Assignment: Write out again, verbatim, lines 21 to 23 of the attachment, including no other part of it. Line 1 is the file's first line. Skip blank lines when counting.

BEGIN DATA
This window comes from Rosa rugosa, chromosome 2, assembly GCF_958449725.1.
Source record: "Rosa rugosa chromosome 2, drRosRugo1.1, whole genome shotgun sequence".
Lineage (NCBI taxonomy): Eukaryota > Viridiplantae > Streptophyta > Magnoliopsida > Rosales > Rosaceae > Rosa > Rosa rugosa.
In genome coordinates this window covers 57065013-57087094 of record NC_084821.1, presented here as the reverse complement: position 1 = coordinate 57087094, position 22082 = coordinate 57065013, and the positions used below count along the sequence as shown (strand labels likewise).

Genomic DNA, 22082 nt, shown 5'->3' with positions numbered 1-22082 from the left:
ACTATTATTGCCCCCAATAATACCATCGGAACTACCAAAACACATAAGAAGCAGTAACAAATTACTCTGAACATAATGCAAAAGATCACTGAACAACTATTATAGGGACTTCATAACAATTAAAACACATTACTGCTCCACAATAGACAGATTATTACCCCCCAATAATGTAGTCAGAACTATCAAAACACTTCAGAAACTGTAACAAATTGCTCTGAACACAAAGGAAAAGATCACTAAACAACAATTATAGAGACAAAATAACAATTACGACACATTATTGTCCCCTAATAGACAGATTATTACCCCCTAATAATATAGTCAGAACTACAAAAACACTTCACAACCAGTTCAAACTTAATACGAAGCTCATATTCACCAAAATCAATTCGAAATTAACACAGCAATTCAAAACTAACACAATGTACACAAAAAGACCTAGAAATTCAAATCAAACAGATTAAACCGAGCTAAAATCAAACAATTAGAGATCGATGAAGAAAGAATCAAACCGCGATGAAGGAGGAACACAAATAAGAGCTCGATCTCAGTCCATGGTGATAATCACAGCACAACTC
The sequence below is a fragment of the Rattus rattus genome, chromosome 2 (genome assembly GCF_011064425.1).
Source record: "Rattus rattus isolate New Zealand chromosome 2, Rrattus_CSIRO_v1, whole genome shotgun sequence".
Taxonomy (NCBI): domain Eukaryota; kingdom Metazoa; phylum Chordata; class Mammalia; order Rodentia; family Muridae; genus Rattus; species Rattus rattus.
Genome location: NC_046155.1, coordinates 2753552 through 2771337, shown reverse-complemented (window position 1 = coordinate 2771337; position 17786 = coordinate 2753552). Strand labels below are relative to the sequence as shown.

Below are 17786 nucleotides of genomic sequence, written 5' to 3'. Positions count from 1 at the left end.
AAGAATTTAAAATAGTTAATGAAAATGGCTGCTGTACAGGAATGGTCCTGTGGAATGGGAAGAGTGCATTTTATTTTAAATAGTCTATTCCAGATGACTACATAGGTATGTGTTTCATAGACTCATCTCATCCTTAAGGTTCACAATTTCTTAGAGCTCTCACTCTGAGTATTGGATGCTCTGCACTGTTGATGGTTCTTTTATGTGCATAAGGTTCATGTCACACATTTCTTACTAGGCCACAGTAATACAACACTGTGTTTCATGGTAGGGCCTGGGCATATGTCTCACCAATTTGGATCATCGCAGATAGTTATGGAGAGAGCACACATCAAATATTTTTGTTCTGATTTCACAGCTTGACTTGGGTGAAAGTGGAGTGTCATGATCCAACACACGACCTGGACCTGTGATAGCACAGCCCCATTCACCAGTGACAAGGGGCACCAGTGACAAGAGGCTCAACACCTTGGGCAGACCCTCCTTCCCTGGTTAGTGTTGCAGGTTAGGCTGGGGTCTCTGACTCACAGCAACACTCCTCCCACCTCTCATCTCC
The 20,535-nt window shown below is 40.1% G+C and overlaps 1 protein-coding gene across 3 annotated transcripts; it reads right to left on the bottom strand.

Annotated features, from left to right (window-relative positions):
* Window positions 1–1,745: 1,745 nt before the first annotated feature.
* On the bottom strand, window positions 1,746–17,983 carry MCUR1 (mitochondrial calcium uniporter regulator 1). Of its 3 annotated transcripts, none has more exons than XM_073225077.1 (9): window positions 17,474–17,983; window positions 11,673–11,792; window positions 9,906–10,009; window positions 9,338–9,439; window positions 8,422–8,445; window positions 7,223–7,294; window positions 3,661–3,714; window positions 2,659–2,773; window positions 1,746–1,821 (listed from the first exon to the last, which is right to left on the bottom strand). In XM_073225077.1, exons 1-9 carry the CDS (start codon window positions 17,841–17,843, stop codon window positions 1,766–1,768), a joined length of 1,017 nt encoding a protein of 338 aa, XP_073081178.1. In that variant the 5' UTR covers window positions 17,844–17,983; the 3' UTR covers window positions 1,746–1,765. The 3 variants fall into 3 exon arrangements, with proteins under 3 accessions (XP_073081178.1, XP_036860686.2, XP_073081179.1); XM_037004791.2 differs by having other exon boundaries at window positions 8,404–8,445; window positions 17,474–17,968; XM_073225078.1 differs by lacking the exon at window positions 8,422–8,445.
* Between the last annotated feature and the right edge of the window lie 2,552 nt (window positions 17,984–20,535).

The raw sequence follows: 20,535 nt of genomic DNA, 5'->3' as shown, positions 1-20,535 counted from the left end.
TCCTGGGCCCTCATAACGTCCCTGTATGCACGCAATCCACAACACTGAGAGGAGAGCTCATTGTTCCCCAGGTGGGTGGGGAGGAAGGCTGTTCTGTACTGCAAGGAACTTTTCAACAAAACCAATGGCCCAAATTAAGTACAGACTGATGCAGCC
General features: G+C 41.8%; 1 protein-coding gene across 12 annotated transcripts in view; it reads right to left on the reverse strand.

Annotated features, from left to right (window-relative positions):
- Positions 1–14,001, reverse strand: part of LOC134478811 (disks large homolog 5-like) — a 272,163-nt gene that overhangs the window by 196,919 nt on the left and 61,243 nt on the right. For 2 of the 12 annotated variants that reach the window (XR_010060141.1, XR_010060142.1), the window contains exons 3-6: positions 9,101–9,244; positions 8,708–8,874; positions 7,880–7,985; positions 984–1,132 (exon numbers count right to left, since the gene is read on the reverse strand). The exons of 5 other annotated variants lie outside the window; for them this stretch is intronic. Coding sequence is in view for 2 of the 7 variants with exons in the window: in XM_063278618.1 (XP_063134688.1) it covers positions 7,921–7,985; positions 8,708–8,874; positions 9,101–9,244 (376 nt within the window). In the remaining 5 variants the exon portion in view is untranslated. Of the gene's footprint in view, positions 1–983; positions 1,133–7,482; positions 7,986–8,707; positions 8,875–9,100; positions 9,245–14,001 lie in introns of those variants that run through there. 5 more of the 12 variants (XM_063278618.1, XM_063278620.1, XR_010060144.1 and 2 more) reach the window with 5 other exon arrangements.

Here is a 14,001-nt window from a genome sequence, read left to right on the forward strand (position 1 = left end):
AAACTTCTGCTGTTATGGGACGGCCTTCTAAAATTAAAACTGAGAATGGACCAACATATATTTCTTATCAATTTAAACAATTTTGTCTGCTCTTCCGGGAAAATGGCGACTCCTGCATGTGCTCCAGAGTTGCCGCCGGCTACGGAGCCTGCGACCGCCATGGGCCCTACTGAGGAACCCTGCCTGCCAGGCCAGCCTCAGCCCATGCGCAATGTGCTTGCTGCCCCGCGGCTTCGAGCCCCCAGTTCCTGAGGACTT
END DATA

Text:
Annotated features, from left to right (window-relative positions):
- Positions 1–14,001, reverse strand: part of LOC134478811 (disks large homolog 5-like) — a 272,163-nt gene that overhangs the window by 196,919 nt on the left and 61,243 nt on the right. For 2 of the 12 annotated variants that reach the window (XR_010060141.1, XR_010060142.1), the window contains exons 3-6: positions 9,101–9,244; positions 8,708–8,874; positions 7,880–7,985; positions 984–1,132 (exon numbers count right to left, since the gene is read on the reverse strand). The exons of 5 other annotated variants lie outside the window; for them this stretch is intronic. Coding sequence is in view for 2 of the 7 variants with exons in the window: in XM_063278618.1 (XP_063134688.1) it covers positions 7,921–7,985; positions 8,708–8,874; positions 9,101–9,244 (376 nt within the window). In the remaining 5 variants the exon portion in view is untranslated. Of the gene's footprint in view, positions 1–983; positions 1,133–7,482; positions 7,986–8,707; positions 8,875–9,100; positions 9,245–14,001 lie in introns of those variants that run through there. 5 more of the 12 variants (XM_063278618.1, XM_063278620.1, XR_010060144.1 and 2 more) reach the window with 5 other exon arrangements.

Here is a 14,001-nt window from a genome sequence, read left to right on the forward strand (position 1 = left end):